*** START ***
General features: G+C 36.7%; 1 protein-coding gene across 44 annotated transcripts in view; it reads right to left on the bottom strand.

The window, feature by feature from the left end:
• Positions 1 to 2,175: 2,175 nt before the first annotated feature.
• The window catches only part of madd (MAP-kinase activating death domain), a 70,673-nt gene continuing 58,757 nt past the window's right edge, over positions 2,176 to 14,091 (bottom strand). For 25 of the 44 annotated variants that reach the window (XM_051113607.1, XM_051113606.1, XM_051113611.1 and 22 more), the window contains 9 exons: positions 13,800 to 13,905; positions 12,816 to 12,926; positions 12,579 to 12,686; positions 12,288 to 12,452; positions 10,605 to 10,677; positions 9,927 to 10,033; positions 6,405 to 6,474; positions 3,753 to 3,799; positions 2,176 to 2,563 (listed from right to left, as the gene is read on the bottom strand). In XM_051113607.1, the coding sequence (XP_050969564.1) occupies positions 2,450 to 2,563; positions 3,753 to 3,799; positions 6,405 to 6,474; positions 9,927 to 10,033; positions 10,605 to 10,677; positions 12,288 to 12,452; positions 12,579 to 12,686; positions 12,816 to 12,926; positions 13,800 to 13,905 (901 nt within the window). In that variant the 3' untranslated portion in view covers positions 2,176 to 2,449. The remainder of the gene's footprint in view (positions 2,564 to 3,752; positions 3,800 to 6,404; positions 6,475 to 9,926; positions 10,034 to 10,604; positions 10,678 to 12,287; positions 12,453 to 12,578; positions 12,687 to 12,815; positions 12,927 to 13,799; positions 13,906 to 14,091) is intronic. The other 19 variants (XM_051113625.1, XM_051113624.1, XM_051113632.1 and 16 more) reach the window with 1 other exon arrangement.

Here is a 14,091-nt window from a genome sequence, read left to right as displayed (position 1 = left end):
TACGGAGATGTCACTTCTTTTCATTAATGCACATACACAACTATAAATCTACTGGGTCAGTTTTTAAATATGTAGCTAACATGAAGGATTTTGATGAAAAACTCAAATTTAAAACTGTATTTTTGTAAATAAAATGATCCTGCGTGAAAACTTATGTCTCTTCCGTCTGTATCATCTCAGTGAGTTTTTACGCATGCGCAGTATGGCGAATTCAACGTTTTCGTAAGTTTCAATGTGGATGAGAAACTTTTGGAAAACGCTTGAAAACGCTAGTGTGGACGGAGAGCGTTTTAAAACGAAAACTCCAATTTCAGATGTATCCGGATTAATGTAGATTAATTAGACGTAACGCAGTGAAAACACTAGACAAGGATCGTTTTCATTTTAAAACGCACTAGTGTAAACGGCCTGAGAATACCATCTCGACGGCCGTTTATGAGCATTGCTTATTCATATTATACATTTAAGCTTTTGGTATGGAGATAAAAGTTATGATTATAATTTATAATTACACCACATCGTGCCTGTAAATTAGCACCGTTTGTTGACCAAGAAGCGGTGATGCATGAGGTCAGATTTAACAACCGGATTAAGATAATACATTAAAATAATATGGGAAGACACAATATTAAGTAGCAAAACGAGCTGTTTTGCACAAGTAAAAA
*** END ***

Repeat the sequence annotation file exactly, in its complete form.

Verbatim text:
General features: G+C 36.7%; 1 protein-coding gene across 44 annotated transcripts in view; it reads right to left on the bottom strand.

The window, feature by feature from the left end:
• Positions 1 to 2,175: 2,175 nt before the first annotated feature.
• The window catches only part of madd (MAP-kinase activating death domain), a 70,673-nt gene continuing 58,757 nt past the window's right edge, over positions 2,176 to 14,091 (bottom strand). For 25 of the 44 annotated variants that reach the window (XM_051113607.1, XM_051113606.1, XM_051113611.1 and 22 more), the window contains 9 exons: positions 13,800 to 13,905; positions 12,816 to 12,926; positions 12,579 to 12,686; positions 12,288 to 12,452; positions 10,605 to 10,677; positions 9,927 to 10,033; positions 6,405 to 6,474; positions 3,753 to 3,799; positions 2,176 to 2,563 (listed from right to left, as the gene is read on the bottom strand). In XM_051113607.1, the coding sequence (XP_050969564.1) occupies positions 2,450 to 2,563; positions 3,753 to 3,799; positions 6,405 to 6,474; positions 9,927 to 10,033; positions 10,605 to 10,677; positions 12,288 to 12,452; positions 12,579 to 12,686; positions 12,816 to 12,926; positions 13,800 to 13,905 (901 nt within the window). In that variant the 3' untranslated portion in view covers positions 2,176 to 2,449. The remainder of the gene's footprint in view (positions 2,564 to 3,752; positions 3,800 to 6,404; positions 6,475 to 9,926; positions 10,034 to 10,604; positions 10,678 to 12,287; positions 12,453 to 12,578; positions 12,687 to 12,815; positions 12,927 to 13,799; positions 13,906 to 14,091) is intronic. The other 19 variants (XM_051113625.1, XM_051113624.1, XM_051113632.1 and 16 more) reach the window with 1 other exon arrangement.

Here is a 14,091-nt window from a genome sequence, read left to right as displayed (position 1 = left end):
TACGGAGATGTCACTTCTTTTCATTAATGCACATACACAACTATAAATCTACTGGGTCAGTTTTTAAATATGTAGCTAACATGAAGGATTTTGATGAAAAACTCAAATTTAAAACTGTATTTTTGTAAATAAAATGATCCTGCGTGAAAACTTATGTCTCTTCCGTCTGTATCATCTCAGTGAGTTTTTACGCATGCGCAGTATGGCGAATTCAACGTTTTCGTAAGTTTCAATGTGGATGAGAAACTTTTGGAAAACGCTTGAAAACGCTAGTGTGGACGGAGAGCGTTTTAAAACGAAAACTCCAATTTCAGATGTATCCGGATTAATGTAGATTAATTAGACGTAACGCAGTGAAAACACTAGACAAGGATCGTTTTCATTTTAAAACGCACTAGTGTAAACGGCCTGAGAATACCATCTCGACGGCCGTTTATGAGCATTGCTTATTCATATTATACATTTAAGCTTTTGGTATGGAGATAAAAGTTATGATTATAATTTATAATTACACCACATCGTGCCTGTAAATTAGCACCGTTTGTTGACCAAGAAGCGGTGATGCATGAGGTCAGATTTAACAACCGGATTAAGATAATACATTAAAATAATATGGGAAGACACAATATTAAGTAGCAAAACGAGCTGTTTTGCACAAGTAAAAA